The seed pods are another feature that distinguishes northern and southern catalpas. The seed pods of northern catalpas are 24 inches (60 cm) long, whereas those of southern catalpa are only 12 inches (30 cm). Northern catalpas, on the other hand, may grow in USDA zones 4–8 and are colder-hardier than southern catalpas. In zones 5 through 9, Southern Catalpas are cold-hardy.

Catawba Worms

The larvae of the catalpa sphinx moth are known as Catawba worms (Ceratomia catalpae). The worms consume only catalpa tree leaves, and in a brief period of time, they devour the leaves of a tree. Southern fisherman prize Catawba worms, which are a excellent fish bait in the summer.

Caterpillars are dark-colored or black with a yellow belly in their final instar and are often referred to as catalpa worms. Black lines of dots on the back of long, plump catawba caterpillars and yellow dots on their sides. After the pupa stage, Catawba worms turn brown or grey and become Catawba sphinx moths.

Catalpa Seed Pods (Bean Pods)

The long pods of immature green Catalpa seed pods (left) and mature brown seed pods (right) are well-known. Catalpa seed pods range in length from 12 to 24 inches (30 to 60 cm) depending on the species. During the autumn and winter, masses of pods dangle from catalpa trees. Catalpa tree seed pods appear green, then dark brown as they mature. When the pods break open, their winged seeds float in the breeze.

Catalpa trees have a variety of popular names due to their unusual bean pods. Catalpas are known by a variety of names, including ‘cigar tree,’ ‘bean tree,’ and so on. Catalpa tree beans are sometimes considered poisonous. Non-toxic catalpa seeds are said to be found in cigar-shaped pods. Yet, despite their resemblance to beans, people typically do not consume the seeds because they have no flavor or nutritional content.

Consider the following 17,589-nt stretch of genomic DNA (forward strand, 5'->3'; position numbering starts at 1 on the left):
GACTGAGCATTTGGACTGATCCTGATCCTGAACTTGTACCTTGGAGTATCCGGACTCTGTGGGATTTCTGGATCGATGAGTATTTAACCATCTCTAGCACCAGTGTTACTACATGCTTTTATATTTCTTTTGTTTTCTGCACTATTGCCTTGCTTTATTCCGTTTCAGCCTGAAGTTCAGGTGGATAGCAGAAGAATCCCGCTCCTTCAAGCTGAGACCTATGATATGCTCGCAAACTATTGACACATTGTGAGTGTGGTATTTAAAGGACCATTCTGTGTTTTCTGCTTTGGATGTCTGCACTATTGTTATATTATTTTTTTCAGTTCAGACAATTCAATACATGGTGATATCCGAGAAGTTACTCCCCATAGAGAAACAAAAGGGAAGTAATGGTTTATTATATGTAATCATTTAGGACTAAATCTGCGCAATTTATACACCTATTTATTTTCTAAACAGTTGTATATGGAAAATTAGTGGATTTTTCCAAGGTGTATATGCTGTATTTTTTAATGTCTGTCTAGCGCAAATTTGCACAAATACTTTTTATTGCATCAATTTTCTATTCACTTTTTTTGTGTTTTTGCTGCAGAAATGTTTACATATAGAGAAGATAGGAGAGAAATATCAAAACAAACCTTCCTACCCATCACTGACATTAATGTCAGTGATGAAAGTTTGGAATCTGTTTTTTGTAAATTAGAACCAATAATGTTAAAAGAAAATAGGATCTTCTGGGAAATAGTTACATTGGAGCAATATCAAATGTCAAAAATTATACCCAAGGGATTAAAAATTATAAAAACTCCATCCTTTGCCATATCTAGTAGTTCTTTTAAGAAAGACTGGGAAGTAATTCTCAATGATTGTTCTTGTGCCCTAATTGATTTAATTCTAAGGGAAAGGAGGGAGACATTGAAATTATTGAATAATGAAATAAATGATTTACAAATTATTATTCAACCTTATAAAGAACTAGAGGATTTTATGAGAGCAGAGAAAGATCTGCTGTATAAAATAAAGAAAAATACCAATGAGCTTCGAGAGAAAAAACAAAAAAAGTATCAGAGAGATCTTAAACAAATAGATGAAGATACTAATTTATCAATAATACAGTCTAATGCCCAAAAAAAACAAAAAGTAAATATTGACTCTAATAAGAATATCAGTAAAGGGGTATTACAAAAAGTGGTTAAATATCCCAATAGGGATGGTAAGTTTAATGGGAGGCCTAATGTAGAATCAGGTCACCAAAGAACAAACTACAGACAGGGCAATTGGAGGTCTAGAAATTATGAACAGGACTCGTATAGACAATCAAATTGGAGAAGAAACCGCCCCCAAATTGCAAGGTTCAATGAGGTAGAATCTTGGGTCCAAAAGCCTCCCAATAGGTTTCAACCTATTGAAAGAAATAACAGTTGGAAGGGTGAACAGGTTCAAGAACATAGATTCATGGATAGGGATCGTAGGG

Catalpa Leaves

Catalpa leaves are large, triangular-shaped, or heart-shaped and may be seen in this close-up picture. The stem end of each leaf has a rounded base, with a short, pointed tip. There are no serrations or lobes on the edges of a Cotlow leaf. With three leaves per node, corncob leaves frequently grow in whorls.

The leaves have a lighter green underside and are dark green on the upper side. Northern catalpa trees’ autumn coloration is generally yellow or brown. The leaves of both southern and northern species, on the other hand, frequently fall from trees while still green. These are ideal shade trees for home gardens because of the catalpa’s huge leaves and spreading canopy.

Catalpa Flowers